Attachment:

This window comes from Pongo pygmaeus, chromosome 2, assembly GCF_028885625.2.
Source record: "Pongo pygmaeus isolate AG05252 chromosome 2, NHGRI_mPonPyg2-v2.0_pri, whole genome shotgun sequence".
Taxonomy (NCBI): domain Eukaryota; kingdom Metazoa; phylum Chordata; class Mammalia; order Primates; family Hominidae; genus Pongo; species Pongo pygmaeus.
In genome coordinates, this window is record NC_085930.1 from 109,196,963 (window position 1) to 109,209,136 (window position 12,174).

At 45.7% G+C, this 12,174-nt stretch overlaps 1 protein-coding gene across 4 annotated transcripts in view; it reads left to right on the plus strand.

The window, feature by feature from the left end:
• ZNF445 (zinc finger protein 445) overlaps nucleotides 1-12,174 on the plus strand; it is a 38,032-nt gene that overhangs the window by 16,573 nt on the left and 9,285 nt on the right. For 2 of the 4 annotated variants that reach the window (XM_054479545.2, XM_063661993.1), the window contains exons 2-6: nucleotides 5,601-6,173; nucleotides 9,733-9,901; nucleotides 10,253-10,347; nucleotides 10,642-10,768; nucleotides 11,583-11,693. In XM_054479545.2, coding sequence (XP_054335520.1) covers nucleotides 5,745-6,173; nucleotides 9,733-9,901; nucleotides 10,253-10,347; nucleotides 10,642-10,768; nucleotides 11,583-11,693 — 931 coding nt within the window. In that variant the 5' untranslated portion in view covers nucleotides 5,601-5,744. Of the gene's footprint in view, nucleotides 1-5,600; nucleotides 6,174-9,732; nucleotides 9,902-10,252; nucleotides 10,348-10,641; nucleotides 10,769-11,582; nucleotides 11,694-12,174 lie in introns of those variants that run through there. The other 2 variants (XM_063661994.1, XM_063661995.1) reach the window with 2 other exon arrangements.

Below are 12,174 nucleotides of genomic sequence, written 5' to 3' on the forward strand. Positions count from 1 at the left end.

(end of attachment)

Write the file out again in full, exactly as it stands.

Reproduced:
This window comes from Pongo pygmaeus, chromosome 2, assembly GCF_028885625.2.
Source record: "Pongo pygmaeus isolate AG05252 chromosome 2, NHGRI_mPonPyg2-v2.0_pri, whole genome shotgun sequence".
Taxonomy (NCBI): domain Eukaryota; kingdom Metazoa; phylum Chordata; class Mammalia; order Primates; family Hominidae; genus Pongo; species Pongo pygmaeus.
In genome coordinates, this window is record NC_085930.1 from 109,196,963 (window position 1) to 109,209,136 (window position 12,174).

At 45.7% G+C, this 12,174-nt stretch overlaps 1 protein-coding gene across 4 annotated transcripts in view; it reads left to right on the plus strand.

The window, feature by feature from the left end:
• ZNF445 (zinc finger protein 445) overlaps nucleotides 1-12,174 on the plus strand; it is a 38,032-nt gene that overhangs the window by 16,573 nt on the left and 9,285 nt on the right. For 2 of the 4 annotated variants that reach the window (XM_054479545.2, XM_063661993.1), the window contains exons 2-6: nucleotides 5,601-6,173; nucleotides 9,733-9,901; nucleotides 10,253-10,347; nucleotides 10,642-10,768; nucleotides 11,583-11,693. In XM_054479545.2, coding sequence (XP_054335520.1) covers nucleotides 5,745-6,173; nucleotides 9,733-9,901; nucleotides 10,253-10,347; nucleotides 10,642-10,768; nucleotides 11,583-11,693 — 931 coding nt within the window. In that variant the 5' untranslated portion in view covers nucleotides 5,601-5,744. Of the gene's footprint in view, nucleotides 1-5,600; nucleotides 6,174-9,732; nucleotides 9,902-10,252; nucleotides 10,348-10,641; nucleotides 10,769-11,582; nucleotides 11,694-12,174 lie in introns of those variants that run through there. The other 2 variants (XM_063661994.1, XM_063661995.1) reach the window with 2 other exon arrangements.

Below are 12,174 nucleotides of genomic sequence, written 5' to 3' on the forward strand. Positions count from 1 at the left end.